Other than being marooned on some distant planet in a far away galaxy, the seas are about as lonely as it can be. It is a test of fortitude and emotional fitness.
Rich surmised, “If a man can not live with himself, how can he possibly live with others. A man must live with himself for a while. Jesus went into the wilderness for 40 days. He was tempted and did not succumb. What is my temptation? Is this my test? Will I be purified and fit when it is all done? Dear, God, above all, help me to know who I am. I don’t have to know where I will end up. I just want to know who I am. Please help me. Thank you for this journey, the boat, and the good people I’ve met.”
The winds blustered a day and a half and suddenly as if someone shut a window on a breezy day they halted. The sails hung motionless like the curtains on a shut window. Rich, being unsure how much gas would be needed to motor into more favorable conditions decided to sit; after all this was not an emergency and there existed no timetable.
The sun seemed to stand motionless overhead and exuded heat like the open door of a blast furnace. It was near intolerable. The cabin resembled a sauna. Heat from the deck painfully blistered Rich’s bare feet. It penetrated the canvas like a hot iron on fabric.
He removed his clothes and pulled on swim trunks and splashed into the water. After 10 minutes he pulled himself on board feeling a bit more refreshed. However, the intense heat returned and left him no better than before.
Near sundown, Rich heard a slight flap in the mainsail. He glanced up and watched it slowly quiver. “We have something coming our way, dear lady.”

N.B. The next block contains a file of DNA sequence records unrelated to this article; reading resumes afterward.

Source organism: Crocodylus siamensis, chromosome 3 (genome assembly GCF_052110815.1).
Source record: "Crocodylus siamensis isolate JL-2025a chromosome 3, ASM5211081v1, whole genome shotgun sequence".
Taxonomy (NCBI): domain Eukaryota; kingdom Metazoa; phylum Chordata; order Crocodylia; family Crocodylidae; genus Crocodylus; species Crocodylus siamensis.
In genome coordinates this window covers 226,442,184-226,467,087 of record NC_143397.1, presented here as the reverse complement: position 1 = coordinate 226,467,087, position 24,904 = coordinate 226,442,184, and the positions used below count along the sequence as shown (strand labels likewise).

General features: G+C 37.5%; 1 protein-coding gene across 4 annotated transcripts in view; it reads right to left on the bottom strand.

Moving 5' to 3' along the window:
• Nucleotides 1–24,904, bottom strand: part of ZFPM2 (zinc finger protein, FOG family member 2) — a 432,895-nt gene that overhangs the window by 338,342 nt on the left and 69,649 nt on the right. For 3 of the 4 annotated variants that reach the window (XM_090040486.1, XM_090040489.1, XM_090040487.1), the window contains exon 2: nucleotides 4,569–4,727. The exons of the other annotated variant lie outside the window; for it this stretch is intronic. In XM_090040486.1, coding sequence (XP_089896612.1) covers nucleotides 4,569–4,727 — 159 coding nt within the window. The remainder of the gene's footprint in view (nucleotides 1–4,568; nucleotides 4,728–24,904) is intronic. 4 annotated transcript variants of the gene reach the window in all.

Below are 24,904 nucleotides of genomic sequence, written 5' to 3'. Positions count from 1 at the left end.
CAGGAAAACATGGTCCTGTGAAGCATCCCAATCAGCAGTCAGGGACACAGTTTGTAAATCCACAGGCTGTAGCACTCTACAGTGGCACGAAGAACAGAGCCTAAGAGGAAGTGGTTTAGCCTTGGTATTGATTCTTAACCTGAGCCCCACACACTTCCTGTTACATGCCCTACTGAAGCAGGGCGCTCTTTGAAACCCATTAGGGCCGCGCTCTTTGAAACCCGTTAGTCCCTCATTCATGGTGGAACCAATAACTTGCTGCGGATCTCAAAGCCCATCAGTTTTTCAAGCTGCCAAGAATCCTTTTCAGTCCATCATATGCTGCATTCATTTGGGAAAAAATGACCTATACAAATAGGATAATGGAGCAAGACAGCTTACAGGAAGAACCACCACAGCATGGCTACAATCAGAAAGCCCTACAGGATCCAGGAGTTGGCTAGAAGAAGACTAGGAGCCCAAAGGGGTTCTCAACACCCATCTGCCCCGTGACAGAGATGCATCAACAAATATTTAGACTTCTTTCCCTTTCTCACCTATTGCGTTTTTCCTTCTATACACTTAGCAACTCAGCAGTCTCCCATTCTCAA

The sun sat with little change. Two hours of darkness elapsed before any sort of noticeable change in the temperature. He lowered two cans of beer on a rope about 30 feet below the surface.
Rich spent as little time as possible in the galley preparing a meal. He made a fried spam sandwich. He ate it with one of his beers and had the other later.
The sea rested quietly and frighteningly eerie. Rich heard his heartbeat and for a moment thought he heard the sweat roll from his temple.
“What is the color of silence,” Rich thought. “It cannot be black, because death had already laid claim to it. Anger is red. White is peace. Green is life. No color captures it. It must be something. I will find the color best suited for silence. It shall be gray. It is neither death nor peace nor life, but somewhere in between.”
He stretched out on the bench and slept there.
Three hours into the sleep he heard the mainsail flap. It registered little notice, he expected it sooner or later. When hearing the mast groan from the push of the wind he smiled. He felt the forward movement of The Odyssey, now free from the rut that held her trapped in a still silent sea.
The Odyssey eased into motion and slowly sliced through the dark waters. Not only did she part the waters, but she parted the gray silence of a quiet sea.